Israel plans to discuss a report with the United States about Washington potentially scaling back the U.S.-led peacekeeping force in the Egyptian Sinai Peninsula.

Israeli Energy Minister Yuval Steinitz, a member of Israeli Prime Minister Benjamin Netanyahu’s Security Cabinet, told 102 FM on Friday that “the international force in Sinai is important, and [the] American participation in it is important. Certainly, the issue will be raised between us and the Americans,” according to Reuters.

U.S. Secretary of Defense Mark Esper wants to pull some American troops from the U.S.-led Multinational Force and Observers (MFO) international peacekeeping force in the Sinai Peninsula, The Wall Street Journal reported on Thursday, quoting unnamed current and former U.S. officials.

U.S. officials say the plan faces opposition from the State Department and Israel.

The troop reduction would come at a time when Egypt is in a years-long battle with an Islamist insurgency in the Sinai.

The peacekeeping force was established after the peace deal between Israel and Egypt was agreed to in 1979. The United States currently has 400 troops in the region as part of the 13-country 1,100 multinational force.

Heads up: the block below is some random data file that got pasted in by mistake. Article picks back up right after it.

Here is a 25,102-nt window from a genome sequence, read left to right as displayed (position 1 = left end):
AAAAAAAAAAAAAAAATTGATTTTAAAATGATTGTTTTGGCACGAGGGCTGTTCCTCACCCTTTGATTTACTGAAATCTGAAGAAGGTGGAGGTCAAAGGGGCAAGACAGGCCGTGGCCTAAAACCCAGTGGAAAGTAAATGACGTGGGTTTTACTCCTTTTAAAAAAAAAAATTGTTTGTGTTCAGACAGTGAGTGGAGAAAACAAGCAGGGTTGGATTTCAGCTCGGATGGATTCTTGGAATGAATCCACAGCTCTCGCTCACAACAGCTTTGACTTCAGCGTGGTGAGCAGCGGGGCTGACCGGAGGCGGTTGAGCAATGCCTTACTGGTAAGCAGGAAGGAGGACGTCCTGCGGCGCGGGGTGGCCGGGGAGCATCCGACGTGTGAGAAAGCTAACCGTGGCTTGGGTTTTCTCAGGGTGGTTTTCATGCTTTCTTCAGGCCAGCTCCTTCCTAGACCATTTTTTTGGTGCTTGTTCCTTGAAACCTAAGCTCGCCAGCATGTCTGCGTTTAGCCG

The international force has two main bases in the Sinai, but the troops mostly stay on base because of fear of the radical Islamic insurgency, according to The Wall Street Journal. Pentagon officials said the withdrawal would be part of cost-saving measures being made across the world.

Support Jewish Journalism
with 2020 Vision

One of the most intriguing stories of the sudden Coronavirus crisis is the role of the internet. With individuals forced into home quarantine, most are turning further online for information, education and social interaction.

JNS's influence and readership are growing exponentially, and our positioning sets us apart. Most Jewish media are advocating increasingly biased progressive political and social agendas. JNS is providing more and more readers with a welcome alternative and an ideological home.

During this crisis, JNS continues working overtime. We are being relied upon to tell the story of this crisis as it affects Israel and the global Jewish community, and explain the extraordinary political developments taking place in parallel.

Our ability to thrive in 2020 and beyond depends on the generosity of committed readers and supporters. Monthly donations in particular go a long way in helping us sustain our operations. We greatly appreciate any contributions you can make during these challenging times. We thank you for your ongoing support and wish you blessings for good health and peace of mind.